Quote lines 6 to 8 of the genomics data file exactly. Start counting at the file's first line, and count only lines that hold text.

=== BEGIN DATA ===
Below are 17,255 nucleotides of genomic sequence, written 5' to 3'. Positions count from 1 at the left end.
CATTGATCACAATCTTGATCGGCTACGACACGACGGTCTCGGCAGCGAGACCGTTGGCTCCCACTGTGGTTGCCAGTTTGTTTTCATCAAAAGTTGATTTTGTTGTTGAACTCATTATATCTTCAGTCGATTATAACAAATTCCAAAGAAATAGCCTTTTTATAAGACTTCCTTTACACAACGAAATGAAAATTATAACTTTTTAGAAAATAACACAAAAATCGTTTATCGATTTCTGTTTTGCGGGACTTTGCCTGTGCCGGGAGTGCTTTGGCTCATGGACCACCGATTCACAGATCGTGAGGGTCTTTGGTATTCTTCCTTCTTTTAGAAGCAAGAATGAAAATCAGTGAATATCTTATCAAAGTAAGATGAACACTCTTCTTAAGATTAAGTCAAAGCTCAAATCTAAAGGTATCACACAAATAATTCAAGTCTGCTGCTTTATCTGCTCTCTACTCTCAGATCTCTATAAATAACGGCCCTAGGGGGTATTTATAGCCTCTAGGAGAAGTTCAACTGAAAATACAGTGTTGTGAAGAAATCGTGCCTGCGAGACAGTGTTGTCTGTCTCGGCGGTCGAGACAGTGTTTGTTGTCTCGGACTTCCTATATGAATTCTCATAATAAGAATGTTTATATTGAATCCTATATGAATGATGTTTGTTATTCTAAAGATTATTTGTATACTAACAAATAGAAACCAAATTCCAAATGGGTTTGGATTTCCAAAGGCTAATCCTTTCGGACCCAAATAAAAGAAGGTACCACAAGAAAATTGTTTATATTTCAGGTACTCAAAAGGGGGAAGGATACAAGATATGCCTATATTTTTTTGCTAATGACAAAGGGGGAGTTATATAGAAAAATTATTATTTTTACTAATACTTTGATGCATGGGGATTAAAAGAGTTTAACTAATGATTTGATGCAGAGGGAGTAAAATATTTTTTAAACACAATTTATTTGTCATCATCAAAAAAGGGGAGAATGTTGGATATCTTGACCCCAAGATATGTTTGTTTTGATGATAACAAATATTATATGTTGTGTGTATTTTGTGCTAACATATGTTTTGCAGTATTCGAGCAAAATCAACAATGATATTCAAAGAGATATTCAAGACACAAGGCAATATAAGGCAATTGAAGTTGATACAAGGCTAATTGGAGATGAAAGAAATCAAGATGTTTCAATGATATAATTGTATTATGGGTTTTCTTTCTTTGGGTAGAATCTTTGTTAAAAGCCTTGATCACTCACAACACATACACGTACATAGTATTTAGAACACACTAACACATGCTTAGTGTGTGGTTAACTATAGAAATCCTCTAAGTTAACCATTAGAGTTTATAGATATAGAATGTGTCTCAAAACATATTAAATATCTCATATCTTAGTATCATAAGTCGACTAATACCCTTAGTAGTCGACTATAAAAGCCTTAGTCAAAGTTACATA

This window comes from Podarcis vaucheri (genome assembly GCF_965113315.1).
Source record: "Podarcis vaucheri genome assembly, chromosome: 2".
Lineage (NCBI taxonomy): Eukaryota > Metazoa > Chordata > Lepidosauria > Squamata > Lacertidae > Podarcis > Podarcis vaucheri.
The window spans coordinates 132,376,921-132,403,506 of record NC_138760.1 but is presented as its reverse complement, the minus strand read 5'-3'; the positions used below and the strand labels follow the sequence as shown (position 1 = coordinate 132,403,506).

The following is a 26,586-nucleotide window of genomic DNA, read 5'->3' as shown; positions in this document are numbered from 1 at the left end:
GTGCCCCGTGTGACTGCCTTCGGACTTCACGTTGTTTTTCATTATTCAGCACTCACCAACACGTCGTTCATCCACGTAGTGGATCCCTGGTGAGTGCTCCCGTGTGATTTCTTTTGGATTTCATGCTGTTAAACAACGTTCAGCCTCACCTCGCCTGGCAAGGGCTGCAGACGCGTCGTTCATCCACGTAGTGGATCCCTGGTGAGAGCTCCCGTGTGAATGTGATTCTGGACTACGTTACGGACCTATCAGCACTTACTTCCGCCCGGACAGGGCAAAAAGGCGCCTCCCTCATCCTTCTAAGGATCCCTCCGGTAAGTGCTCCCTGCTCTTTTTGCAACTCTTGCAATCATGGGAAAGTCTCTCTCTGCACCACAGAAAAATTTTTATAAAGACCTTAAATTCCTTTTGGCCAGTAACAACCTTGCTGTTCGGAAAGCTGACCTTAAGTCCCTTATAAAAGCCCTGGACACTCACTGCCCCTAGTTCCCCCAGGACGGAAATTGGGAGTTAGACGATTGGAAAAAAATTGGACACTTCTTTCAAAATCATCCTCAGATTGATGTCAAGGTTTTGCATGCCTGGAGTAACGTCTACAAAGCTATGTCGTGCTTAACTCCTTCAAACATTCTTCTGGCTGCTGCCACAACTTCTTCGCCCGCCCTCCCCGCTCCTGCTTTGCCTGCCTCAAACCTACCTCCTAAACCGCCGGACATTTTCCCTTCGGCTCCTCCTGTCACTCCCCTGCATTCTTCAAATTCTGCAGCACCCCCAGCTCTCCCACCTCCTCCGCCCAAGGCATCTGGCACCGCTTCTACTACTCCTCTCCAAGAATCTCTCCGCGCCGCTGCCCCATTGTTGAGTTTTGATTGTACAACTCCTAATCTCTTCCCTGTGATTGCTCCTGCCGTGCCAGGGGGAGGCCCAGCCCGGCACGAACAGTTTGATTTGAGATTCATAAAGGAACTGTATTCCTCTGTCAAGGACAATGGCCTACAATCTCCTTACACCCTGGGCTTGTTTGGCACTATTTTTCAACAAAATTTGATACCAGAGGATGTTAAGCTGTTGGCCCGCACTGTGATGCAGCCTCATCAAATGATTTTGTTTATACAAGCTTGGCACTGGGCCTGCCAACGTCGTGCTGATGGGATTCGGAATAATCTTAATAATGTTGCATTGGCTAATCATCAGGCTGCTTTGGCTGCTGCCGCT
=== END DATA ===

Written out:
The window spans coordinates 132,376,921-132,403,506 of record NC_138760.1 but is presented as its reverse complement, the minus strand read 5'-3'; the positions used below and the strand labels follow the sequence as shown (position 1 = coordinate 132,403,506).

The following is a 26,586-nucleotide window of genomic DNA, read 5'->3' as shown; positions in this document are numbered from 1 at the left end:
GTGCCCCGTGTGACTGCCTTCGGACTTCACGTTGTTTTTCATTATTCAGCACTCACCAACACGTCGTTCATCCACGTAGTGGATCCCTGGTGAGTGCTCCCGTGTGATTTCTTTTGGATTTCATGCTGTTAAACAACGTTCAGCCTCACCTCGCCTGGCAAGGGCTGCAGACGCGTCGTTCATCCACGTAGTGGATCCCTGGTGAGAGCTCCCGTGTGAATGTGATTCTGGACTACGTTACGGACCTATCAGCACTTACTTCCGCCCGGACAGGGCAAAAAGGCGCCTCCCTCATCCTTCTAAGGATCCCTCCGGTAAGTGCTCCCTGCTCTTTTTGCAACTCTTGCAATCATGGGAAAGTCTCTCTCTGCACCACAGAAAAATTTTTATAAAGACCTTAAATTCCTTTTGGCCAGTAACAACCTTGCTGTTCGGAAAGCTGACCTTAAGTCCCTTATAAAAGCCCTGGACACTCACTGCCCCTAGTTCCCCCAGGACGGAAATTGGGAGTTAGACGATTGGAAAAAAATTGGACACTTCTTTCAAAATCATCCTCAGATTGATGTCAAGGTTTTGCATGCCTGGAGTAACGTCTACAAAGCTATGTCGTGCTTAACTCCTTCAAACATTCTTCTGGCTGCTGCCACAACTTCTTCGCCCGCCCTCCCCGCTCCTGCTTTGCCTGCCTCAAACCTACCTCCTAAACCGCCGGACATTTTCCCTTCGGCTCCTCCTGTCACTCCCCTGCATTCTTCAAATTCTGCAGCACCCCCAGCTCTCCCACCTCCTCCGCCCAAGGCATCTGGCACCGCTTCTACTACTCCTCTCCAAGAATCTCTCCGCGCCGCTGCCCCATTGTTGAGTTTTGATTGTACAACTCCTAATCTCTTCCCTGTGATTGCTCCTGCCGTGCCAGGGGGAGGCCCAGCCCGGCACGAACAGTTTGATTTGAGATTCATAAAGGAACTGTATTCCTCTGTCAAGGACAATGGCCTACAATCTCCTTACACCCTGGGCTTGTTTGGCACTATTTTTCAACAAAATTTGATACCAGAGGATGTTAAGCTGTTGGCCCGCACTGTGATGCAGCCTCATCAAATGATTTTGTTTATACAAGCTTGGCACTGGGCCTGCCAACGTCGTGCTGATGGGATTCGGAATAATCTTAATAATGTTGCATTGGCTAATCATCAGGCTGCTTTGGCTGCTGCCGCT